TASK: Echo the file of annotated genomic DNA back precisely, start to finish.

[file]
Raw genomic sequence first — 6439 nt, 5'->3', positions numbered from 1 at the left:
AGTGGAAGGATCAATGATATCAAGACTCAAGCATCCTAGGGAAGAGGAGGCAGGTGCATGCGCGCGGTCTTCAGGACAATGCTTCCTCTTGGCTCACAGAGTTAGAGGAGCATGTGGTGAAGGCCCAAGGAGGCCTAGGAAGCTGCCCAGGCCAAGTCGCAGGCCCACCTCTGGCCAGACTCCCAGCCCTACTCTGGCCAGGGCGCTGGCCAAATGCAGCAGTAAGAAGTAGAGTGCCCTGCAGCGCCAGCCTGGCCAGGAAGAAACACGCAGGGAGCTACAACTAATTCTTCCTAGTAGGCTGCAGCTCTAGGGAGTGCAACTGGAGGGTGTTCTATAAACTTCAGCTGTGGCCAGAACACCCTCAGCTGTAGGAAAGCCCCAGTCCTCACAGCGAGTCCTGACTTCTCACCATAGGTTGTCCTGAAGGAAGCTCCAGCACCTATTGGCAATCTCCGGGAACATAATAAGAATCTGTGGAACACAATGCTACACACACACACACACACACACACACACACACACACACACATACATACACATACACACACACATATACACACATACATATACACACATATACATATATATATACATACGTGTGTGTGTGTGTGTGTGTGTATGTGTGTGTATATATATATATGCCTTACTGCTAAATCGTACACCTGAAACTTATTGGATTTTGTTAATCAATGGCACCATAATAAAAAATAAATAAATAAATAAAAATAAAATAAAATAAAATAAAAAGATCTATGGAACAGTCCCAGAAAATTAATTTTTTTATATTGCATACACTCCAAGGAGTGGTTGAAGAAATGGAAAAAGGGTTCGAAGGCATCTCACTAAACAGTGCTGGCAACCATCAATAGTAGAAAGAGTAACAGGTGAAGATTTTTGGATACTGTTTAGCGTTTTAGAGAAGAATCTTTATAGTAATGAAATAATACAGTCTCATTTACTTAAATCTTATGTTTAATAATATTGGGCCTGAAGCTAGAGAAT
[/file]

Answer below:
Raw genomic sequence first — 6439 nt, 5'->3', positions numbered from 1 at the left:
AGTGGAAGGATCAATGATATCAAGACTCAAGCATCCTAGGGAAGAGGAGGCAGGTGCATGCGCGCGGTCTTCAGGACAATGCTTCCTCTTGGCTCACAGAGTTAGAGGAGCATGTGGTGAAGGCCCAAGGAGGCCTAGGAAGCTGCCCAGGCCAAGTCGCAGGCCCACCTCTGGCCAGACTCCCAGCCCTACTCTGGCCAGGGCGCTGGCCAAATGCAGCAGTAAGAAGTAGAGTGCCCTGCAGCGCCAGCCTGGCCAGGAAGAAACACGCAGGGAGCTACAACTAATTCTTCCTAGTAGGCTGCAGCTCTAGGGAGTGCAACTGGAGGGTGTTCTATAAACTTCAGCTGTGGCCAGAACACCCTCAGCTGTAGGAAAGCCCCAGTCCTCACAGCGAGTCCTGACTTCTCACCATAGGTTGTCCTGAAGGAAGCTCCAGCACCTATTGGCAATCTCCGGGAACATAATAAGAATCTGTGGAACACAATGCTACACACACACACACACACACACACACACACACACACACACATACATACACATACACACACACATATACACACATACATATACACACATATACATATATATATACATACGTGTGTGTGTGTGTGTGTGTGTATGTGTGTGTATATATATATATGCCTTACTGCTAAATCGTACACCTGAAACTTATTGGATTTTGTTAATCAATGGCACCATAATAAAAAATAAATAAATAAATAAAAATAAAATAAAATAAAATAAAAAGATCTATGGAACAGTCCCAGAAAATTAATTTTTTTATATTGCATACACTCCAAGGAGTGGTTGAAGAAATGGAAAAAGGGTTCGAAGGCATCTCACTAAACAGTGCTGGCAACCATCAATAGTAGAAAGAGTAACAGGTGAAGATTTTTGGATACTGTTTAGCGTTTTAGAGAAGAATCTTTATAGTAATGAAATAATACAGTCTCATTTACTTAAATCTTATGTTTAATAATATTGGGCCTGAAGCTAGAGAAT